Kim Hwasang

From Encyclopedia of Buddhism
Jump to: navigation, search

Kim Hwasang (Hangul김화상; Hanja金和尙), also known in Chinese as Wuxiang (Chinese: 浄衆無相; pinyin: Jìngzhòng Wūxiāng, Hangul무상; Hanja無相, 684–762), was a Korean master of Chan Buddhism who lived in Sichuan, China, whose form of Chan teaching was independent of East Mountain Teaching and Huineng.[1] His teachings were amongst the first streams of Chan Buddhism transmitted to Tibet.

Chan, the Tangut and Kim Hwasang

Solonin links the Tangut people, the Helan Mountains and Baotang Wuzhu:

The origins of the Tangut Chan can be also traced deeper, than it was previously believed: information on Bao-tang Wu-zhu (保唐无住720~794) travels in North-Western China from the Notes on Transmitting the Dharma Treasure through Generations implies that at the period of 760's some sort of Buddhism was spread in the region of Helanshan, where the Tangut were already residing. Concerning the late 8th century Helanshan Buddhism, little can be said: the doctrines of the lu (律) school and the teaching of Sichuan Chan of Rev. Kim (金和尚) seem to be known there.[2]

Yün-Hua Jan (1986: pp. 27–28) states:

Although Shen-hui has advanced the concept of no-thought in his teachings, the concept only remains as one of the principal doctrines. There are still a number of other ideas that are equally important in his thought. It was in the two schools of Ch'an Buddhism, developed in Shu state (presently Ssuchwan) that have given further attention to the concept. In fact these two schools made no-thought as the exclusive doctrine of their teachings. The one who initiated the development was Wu-hsiang (684-762), originally a native of the Silla kingdom in the Korean peninsula and more well-known in China as Monk Kim.[3]

Buswell (2005: p. 191) states:

Such contacts between Chinese and Korean Buddhism are especially pronounced in the case of the Ch'an or Sŏn tradition of Sinitic Buddhism. Two of the earliest schools of Ch'an in China were the Ching-chung and Pao-t'ang, both centered in what was then the wild frontier of Szechwan in the southwest. Both factions claimed as their patriarch a Ch'an master of Korean heritage named Musang (Ch. Wu-hsiang; 684-762), who is better known to the tradition as Reverend Kim (Kim hwasang), using his native Korean surname. Musang reduced all of Ch’an teachings to the three phrases of "not remembering," which he equated with morality, "not thinking," with samādhi, and "not forgetting," with wisdom. Even after his demise, Musang’s teachings continued to be closely studied by such influential scholiasts in the Ch’an tradition as Tsung-mi (780-841).[4]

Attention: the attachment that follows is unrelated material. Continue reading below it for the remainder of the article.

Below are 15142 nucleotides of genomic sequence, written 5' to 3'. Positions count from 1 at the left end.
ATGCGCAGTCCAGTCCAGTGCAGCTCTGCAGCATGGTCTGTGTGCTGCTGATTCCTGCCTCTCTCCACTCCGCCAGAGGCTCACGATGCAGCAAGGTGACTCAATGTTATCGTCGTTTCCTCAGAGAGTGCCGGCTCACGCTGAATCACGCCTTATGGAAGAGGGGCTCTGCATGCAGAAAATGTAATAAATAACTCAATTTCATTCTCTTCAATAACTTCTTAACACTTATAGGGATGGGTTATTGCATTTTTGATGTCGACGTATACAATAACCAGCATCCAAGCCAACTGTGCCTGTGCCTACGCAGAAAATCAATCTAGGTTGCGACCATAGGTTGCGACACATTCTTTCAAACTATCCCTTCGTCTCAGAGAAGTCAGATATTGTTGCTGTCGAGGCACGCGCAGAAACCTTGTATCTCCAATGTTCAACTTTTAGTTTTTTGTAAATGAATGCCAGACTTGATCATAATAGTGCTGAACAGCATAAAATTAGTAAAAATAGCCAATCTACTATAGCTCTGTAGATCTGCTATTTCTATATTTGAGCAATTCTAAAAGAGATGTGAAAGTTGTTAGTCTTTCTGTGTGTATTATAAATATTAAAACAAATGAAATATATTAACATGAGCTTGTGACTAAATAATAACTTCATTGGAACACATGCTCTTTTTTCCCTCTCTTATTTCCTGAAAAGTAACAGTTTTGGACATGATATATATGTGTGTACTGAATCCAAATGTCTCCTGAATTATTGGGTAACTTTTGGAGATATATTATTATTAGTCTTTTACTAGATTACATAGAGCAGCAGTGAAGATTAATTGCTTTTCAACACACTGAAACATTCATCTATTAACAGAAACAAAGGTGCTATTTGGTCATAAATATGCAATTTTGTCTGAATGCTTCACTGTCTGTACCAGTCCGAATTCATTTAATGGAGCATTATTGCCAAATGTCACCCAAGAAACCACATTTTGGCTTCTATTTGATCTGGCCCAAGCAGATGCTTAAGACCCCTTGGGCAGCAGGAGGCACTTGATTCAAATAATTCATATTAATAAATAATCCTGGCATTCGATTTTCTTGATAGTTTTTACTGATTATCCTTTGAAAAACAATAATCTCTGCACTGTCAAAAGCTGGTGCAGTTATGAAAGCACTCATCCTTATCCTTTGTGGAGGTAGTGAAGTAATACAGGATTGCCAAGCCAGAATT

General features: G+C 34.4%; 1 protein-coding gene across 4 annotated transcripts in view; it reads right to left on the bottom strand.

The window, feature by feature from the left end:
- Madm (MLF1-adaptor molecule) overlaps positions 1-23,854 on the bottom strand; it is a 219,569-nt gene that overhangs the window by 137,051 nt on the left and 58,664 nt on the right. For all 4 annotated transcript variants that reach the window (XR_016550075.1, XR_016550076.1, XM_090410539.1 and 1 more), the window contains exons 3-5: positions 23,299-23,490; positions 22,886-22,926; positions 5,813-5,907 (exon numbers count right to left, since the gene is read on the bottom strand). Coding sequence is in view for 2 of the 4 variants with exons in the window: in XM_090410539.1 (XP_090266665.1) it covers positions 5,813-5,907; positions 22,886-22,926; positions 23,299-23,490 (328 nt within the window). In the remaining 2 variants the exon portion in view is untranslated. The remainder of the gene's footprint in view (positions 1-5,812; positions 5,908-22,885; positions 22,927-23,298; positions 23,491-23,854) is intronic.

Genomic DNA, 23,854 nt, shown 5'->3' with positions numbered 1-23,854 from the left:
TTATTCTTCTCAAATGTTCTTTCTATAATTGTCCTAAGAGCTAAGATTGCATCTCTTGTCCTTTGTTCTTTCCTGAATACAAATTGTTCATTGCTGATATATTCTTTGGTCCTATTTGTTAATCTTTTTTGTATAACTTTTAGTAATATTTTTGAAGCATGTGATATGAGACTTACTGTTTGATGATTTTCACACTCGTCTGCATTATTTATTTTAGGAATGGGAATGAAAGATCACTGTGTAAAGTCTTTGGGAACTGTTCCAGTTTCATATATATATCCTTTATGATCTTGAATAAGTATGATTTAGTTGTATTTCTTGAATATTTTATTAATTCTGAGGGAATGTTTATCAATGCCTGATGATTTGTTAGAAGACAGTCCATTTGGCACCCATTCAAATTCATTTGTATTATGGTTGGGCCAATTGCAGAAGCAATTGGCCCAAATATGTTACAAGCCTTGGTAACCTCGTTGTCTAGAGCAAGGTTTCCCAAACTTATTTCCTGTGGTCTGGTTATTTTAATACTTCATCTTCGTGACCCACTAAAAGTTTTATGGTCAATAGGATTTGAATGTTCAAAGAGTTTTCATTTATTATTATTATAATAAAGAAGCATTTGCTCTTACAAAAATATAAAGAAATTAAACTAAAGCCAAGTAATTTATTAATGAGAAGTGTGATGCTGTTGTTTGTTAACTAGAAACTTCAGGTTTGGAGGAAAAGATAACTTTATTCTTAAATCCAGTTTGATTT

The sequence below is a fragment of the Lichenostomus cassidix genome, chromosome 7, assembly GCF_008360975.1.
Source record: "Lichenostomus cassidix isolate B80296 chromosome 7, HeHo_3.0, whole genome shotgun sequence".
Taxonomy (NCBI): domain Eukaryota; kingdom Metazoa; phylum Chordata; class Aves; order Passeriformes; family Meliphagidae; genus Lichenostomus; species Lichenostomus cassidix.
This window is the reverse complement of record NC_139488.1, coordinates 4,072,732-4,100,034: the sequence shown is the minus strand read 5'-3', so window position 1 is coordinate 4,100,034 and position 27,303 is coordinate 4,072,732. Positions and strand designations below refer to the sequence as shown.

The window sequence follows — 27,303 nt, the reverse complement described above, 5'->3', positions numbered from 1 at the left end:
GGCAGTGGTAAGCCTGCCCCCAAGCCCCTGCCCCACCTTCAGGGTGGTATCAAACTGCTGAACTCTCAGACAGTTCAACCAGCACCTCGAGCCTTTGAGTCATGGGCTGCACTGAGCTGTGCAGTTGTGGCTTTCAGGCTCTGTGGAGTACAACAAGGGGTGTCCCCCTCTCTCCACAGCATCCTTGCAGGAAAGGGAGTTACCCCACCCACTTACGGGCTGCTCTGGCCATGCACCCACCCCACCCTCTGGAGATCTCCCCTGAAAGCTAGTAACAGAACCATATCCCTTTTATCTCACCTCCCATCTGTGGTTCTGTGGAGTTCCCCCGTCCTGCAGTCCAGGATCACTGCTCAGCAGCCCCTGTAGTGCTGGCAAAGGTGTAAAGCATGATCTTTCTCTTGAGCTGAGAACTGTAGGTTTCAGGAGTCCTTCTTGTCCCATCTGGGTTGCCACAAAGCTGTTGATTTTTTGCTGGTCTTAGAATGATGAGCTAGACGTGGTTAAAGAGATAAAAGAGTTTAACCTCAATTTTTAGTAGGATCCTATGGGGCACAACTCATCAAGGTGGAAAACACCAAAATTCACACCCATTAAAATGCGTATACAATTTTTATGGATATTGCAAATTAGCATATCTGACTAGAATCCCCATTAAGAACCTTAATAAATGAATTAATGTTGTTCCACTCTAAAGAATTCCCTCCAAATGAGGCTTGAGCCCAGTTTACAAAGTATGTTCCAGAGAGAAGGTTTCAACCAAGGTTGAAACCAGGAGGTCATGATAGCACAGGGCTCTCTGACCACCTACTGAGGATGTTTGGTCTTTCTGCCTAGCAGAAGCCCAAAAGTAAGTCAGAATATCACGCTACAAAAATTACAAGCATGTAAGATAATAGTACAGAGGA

Transmission of Chan to the Nyingma school

Chan Buddhism was introduced to the Nyingma school of Tibetan Buddhism in three principal streams:

  • the teachings of Kim Hwashang transmitted by Sang Shi[5] in c750 CE;
  • the lineage of Baotang Wuzhu was transmitted within Tibet by Yeshe Wangpo; and
  • the teaching of Moheyan, which were a synthesis of the East Mountain and Baotang schools.[6]

Legend states that Trisong Detsen (742–797) invited Moheyan to teach at Samye. Moheyan had been teaching at Dunhuang, which the Tibetan Empire had conquered in 786, but he lost an important philosophical debate on the nature of emptiness from the Indian master Kamalaśīla and the king declared Kamalaśīla's philosophy should form the basis for Tibetan Buddhism rather than Chan.[7] This legendary "great debate" was known as "the Council of Lhasa" and is narrated and depicted in a specific cham dance held annually at Kumbum Monastery, Qinghai.[8]

Ray (2005) holds that the first documented dissemination of Chan to Tibet, chronicled in what has become known as the Statements of the Sba Family, occurred around 761 when Trisong Detsen sent a party to Yizhou to receive the teachings of Kim Hwashang, whom they encountered in Sichuan. The party received teachings and three Chinese texts from Kim, who died soon after.[9]


  1. 木棉袈裟歸處 蜀寧國寺探蹤
  2. Solonin, K. J (1998). "Tangut Chan Buddhism and Guifeng Zong-mi". Chung-Hwa Institute of Buddhist Studies. Taipei. 11: 365–424. Archived from the original on 2008-08-04. 
  3. Jan, Yün-Hua (1986). "Patterns of Chinese Assimilation of Buddhist Thought: A Comparative Study of No-Thought (Wu-Nien) in Indian and Chinese Texts." Journal of Oriental Studies. Volume 24 n.1 (1986) pp21-36. Source: [1] (accessed: January 23, 2008)
  4. Buswell, Jr., Robert E. (2005). Korean Buddhism in East Asian Context. NB: The paper is adapted from the introduction to: Currents and Countercurrents: Korean Influences on the East Asian Buddhist Traditions (Honolulu: University of Hawaii Press, 2005). Source: [2][permanent dead link] (accessed: January 23, 2008)
  5. Sang Shi later became an abbot of Samye Monastery.
  6. Barber, A. W. (1990). The Unifying of Rdzogs Pa Chen Po and Ch'an. Chung-Hwa Buddhist Journal. Vol.3, 04.1990. PP.301-317. Source: [3] (accessed: October 20, 2007).
  7. Yamaguchi, Zuihō (undated). The Core Elements of Indian Buddhism Introduced into Tibet: A Contrast with Japanese Buddhism. Source: [4] (accessed: October 20, 2007)
  8. Roccasalvo, Joseph F.(1980). 'The debate at bsam yas: religious contrast and correspondence.' Philosophy East and West 30:4 (October 1980). The University of Press of Hawaii. Pp.505-520. Source: [5] (accessed: December 17, 2007)
  9. Ray, Gary L. (2005). The Northern Ch'an School and Sudden Versus Gradual Enlightenment Debates in China and Tibet. Source: [6] Archived 2008-07-25 at the Wayback Machine. (accessed: December 2, 2007)

Further reading

  • Yun-Hua, Jan (1989). A Comparative Study of 'No-thought' (Wu-nien) in Some Indian and Chinese Buddhist Texts. VVol. 16/1989: pp. 37–58. Dialogue Publishing Company. Source: [7] (accessed: January 25, 2008)
This article includes content from Kim Hwasang on Wikipedia (view authors). License under CC BY-SA 3.0. Wikipedia logo